The Christmas season really brings out the best in people, but it can also lead you astray. Here’s help to remember to be giving ALL year…
By all means, give this holiday season. Volunteer, drop toys in the toy drive bins, throw change or a few notes in the Salvation Army Santaâ??s kettle. But keep these points in mind, too:
1. People need your help year-round
The toy drives your local organizations carry out are pretty successful. In December. When May comes around, though, shelters have little on hand to give out.
Sick kids in hospitals, children in battered womenâ??s shelters who have fled their homes in the middle of the night, and others might like a toy or two, but nobodyâ??s donating in the middle of the year â?? and most non-profits canâ??t afford to store their December bounty year-round.
The same goes for other forms of volunteering â?? there are homeless, disabled, ill, poor, and otherwise hurting people who need help year-round.
2. The recipients of charity are people with feelings, value, and dignity
Poor people donâ??t need the dregs of your life, whether in the form of your material cast-offs, or your time, emotion, and advice. Being poor means lacking resources, not lacking humanity â?? if you canâ??t connect with the people you aim to serve, as people, then nobody is the better for your alleged charity.
3. Consider the gift of autonomy
One of the resources most lacking for impoverished people is autonomy. The greatest hardship of poverty is the way it limits you â?? often in ways that create greater poverty, like the way stores in poor neighborhoods often charge higher prices than stores in better-off neighborhood, because the poor often lack the transportation options to make meaningful choices about where they shop.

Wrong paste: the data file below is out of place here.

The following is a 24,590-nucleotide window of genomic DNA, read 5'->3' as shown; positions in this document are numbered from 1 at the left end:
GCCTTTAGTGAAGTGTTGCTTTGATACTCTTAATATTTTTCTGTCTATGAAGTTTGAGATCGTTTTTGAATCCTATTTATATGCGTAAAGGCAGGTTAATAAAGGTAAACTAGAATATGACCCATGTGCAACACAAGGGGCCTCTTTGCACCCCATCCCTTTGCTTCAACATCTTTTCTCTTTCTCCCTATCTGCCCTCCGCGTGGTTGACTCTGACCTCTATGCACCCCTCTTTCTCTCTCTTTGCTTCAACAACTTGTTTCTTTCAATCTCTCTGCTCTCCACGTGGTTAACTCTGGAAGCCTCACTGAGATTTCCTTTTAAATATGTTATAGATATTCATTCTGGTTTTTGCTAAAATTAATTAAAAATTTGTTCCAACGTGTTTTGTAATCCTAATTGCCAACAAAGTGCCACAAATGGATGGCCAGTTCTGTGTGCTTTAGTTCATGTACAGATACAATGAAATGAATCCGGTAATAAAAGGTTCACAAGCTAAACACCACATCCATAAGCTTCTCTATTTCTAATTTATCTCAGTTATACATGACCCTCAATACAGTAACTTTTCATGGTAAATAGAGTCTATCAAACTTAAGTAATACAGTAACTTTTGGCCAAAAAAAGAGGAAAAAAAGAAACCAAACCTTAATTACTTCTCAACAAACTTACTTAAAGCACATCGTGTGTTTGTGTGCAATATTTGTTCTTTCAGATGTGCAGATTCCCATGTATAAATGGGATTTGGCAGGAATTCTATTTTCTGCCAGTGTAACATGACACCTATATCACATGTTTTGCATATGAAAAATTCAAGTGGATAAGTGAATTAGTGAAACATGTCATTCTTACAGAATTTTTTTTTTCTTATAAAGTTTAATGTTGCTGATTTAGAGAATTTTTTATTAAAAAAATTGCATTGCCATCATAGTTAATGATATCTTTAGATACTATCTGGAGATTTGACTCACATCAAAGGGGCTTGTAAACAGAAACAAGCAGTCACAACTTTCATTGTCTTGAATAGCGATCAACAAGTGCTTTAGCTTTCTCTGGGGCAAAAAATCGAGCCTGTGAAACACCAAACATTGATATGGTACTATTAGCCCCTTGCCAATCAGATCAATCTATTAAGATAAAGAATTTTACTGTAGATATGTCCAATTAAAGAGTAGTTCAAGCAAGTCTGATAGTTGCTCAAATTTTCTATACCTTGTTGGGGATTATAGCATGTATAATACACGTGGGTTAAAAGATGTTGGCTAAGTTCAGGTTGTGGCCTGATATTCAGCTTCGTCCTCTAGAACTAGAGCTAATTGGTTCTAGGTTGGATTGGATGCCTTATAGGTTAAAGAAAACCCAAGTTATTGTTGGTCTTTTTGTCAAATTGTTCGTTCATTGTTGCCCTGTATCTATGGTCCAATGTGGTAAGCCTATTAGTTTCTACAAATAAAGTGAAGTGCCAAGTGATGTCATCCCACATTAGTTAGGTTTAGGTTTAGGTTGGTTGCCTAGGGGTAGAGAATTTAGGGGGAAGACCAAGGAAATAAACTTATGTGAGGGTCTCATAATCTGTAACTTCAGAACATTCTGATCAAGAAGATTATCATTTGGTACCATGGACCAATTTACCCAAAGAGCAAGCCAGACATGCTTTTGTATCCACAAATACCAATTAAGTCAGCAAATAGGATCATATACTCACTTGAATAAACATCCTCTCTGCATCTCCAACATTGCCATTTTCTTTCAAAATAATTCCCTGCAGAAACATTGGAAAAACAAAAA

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Think about the way you volunteer or give charity â?? is there a way you could increase peopleâ??s abilities to make their own choices, to follow their own paths, to develop their own abilities?
4. Only connect
Too often, people in a position to help hold themselves apart from the people they hope to assist. And no wonder â?? for the once-a-year volunteer, there is little time to get to know anyone, let alone really understand what their lives are like.

If you can, make a long-term commitment and open yourself up to the lives of the people your charity is aimed at. Get to know people face-to-face, as friends and colleagues and equals.
5. Forget you
Last but most important, remember, itâ??s not about you. Yes, it feels good to give, and thereâ??s no point in feeling guilty about that, but donâ??t do it because it makes you feel good, or because you earn points towards a merit badge or college credit, or because itâ??s part of your organizationâ??s charter, or for whatever other way that charity benefits you.

Do it because you must, because being a giving person is right.

And this year, instead of giving during the season of giving and then returning to your â??normal lifeâ? when you pack away the tree and lights, let the holidays be a starting point to a life of year-round giving.

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Sources: Lifehack November 20, 2009

About Dr. Mercola
Dr. Mercola founded one of the most visited health sites on the Internet, and has a practice, the Optimal Wellness Center, in the northwest suburbs of Chicago. For more information visit